There are two big developments in the lives of New York City teenagers this week. Number one is that the Post has exposed a third of them as underage drinkers, especially in Staten Island; the second is that the New York Times has introduced a column just for them, or rather about them. It’s “a monthly column that will explore the social lives of teens and adolescents.” Brace yourselves.
First, the teen drinkers. They’re kids, and they’re drinking, and a lot of them are from Staten Island. Camille Dodero has already covered this ground better than anyone else out there. But regardless, the Department of Health and Mental Hygiene has discovered that one-third of underage kids in New York drink alcohol now and again, some to excess. It sounds like high school, but perhaps it’s something much more nefarious — Staten Island.
Staten Island teens say the lack of anything going on in the most suburban of the boroughs may explain why they’re tops in the city for underage imbibing.
“It’s boring on Staten Island, so, of course, everyone will get high and drink,” said Victoria Nespica, 15, who is “waiting until college” to drink.
“It’s really easy to buy alcohol, and I know kids whose parents are totally fine with them drinking. They don’t supply the alcohol, but they stock the fridge with it, and the kids take it out.”
Sounds about right.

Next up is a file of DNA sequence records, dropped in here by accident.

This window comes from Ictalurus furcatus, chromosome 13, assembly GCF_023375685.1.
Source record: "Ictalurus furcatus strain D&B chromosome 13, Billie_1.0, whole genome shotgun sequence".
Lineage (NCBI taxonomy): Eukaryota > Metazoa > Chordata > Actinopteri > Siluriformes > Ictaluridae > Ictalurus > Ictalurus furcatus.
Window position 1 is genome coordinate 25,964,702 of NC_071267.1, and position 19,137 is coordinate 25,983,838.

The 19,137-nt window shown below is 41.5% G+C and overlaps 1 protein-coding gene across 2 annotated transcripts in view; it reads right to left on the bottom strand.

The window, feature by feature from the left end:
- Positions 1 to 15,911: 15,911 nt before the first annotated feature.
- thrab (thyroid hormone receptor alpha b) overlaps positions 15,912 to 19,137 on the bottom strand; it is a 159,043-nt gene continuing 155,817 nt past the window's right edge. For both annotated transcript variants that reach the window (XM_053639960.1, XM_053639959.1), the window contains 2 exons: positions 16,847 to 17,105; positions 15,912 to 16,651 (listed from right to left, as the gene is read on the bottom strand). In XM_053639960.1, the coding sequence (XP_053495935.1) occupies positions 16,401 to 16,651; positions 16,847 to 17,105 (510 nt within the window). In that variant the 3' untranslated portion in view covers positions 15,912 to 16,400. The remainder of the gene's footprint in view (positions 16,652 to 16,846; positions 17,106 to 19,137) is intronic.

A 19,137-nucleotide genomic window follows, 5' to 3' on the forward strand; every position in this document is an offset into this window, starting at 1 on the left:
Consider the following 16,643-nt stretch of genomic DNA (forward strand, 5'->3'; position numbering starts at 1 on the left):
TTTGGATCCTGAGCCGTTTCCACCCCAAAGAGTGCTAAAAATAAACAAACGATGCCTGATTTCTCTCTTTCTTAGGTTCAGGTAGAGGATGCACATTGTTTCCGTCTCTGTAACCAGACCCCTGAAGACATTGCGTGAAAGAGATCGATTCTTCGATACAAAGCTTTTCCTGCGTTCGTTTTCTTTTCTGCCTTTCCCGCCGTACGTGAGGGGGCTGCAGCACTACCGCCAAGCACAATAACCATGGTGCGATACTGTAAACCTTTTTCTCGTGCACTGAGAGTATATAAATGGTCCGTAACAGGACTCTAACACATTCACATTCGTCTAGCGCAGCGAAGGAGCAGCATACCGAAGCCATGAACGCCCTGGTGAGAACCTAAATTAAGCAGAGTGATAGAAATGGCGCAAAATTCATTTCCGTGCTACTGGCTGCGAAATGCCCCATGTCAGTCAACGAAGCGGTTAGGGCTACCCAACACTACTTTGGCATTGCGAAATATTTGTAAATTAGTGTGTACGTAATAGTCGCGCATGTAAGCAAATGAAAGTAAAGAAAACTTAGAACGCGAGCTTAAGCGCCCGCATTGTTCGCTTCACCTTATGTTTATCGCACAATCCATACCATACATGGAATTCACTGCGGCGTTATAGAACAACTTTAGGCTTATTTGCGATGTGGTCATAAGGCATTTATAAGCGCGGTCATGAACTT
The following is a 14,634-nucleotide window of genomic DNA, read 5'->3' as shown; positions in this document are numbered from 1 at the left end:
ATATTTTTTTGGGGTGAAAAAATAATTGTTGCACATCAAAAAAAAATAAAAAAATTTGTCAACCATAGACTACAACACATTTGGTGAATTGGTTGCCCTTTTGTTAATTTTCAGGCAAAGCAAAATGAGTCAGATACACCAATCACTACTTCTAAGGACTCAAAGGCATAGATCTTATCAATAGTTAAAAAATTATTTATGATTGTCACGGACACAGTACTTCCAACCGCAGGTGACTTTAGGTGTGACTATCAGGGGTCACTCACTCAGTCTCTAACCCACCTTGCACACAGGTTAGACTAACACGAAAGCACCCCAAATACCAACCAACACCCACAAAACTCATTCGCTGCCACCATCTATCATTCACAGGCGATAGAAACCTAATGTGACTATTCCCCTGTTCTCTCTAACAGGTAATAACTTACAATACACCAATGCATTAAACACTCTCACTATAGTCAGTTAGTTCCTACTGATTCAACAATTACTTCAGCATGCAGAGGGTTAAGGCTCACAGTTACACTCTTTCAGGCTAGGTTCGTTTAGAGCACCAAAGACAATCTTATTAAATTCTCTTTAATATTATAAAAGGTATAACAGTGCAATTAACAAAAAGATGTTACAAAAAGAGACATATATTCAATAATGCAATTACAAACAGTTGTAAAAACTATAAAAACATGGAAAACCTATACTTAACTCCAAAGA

And then there’s this new Times column, about which there’s not much to say. Except for “Hmmmmm!” The first one concerns the dance known as grinding, which everyone under the age of 35 should know about already from experience, and everyone over the age of 35 should know about because they’re probably not living under a rock.
What is “grinding”?
“Grinding is exactly what it sounds like,” said Tom Rosenbluth, head of the middle school at Francis W. Parker, a K-12 independent school in Chicago, who says he has had so much experience with this style of dancing among his seventh and eighth graders that he cannot help but refer to himself as a “grinding expert.” He added: “It’s basically sex with your clothes on in public.”
He just can’t help but refer to himself as a “grinding expert.” We’ve been there. So, the news hook for this column is…um, there isn’t one, because people have been grinding since, what, the early 90s? Even before? And will grinding get your kids into the Ivies? Find out more next month, on “After Curfew” (ed. note This is actually the name of the column).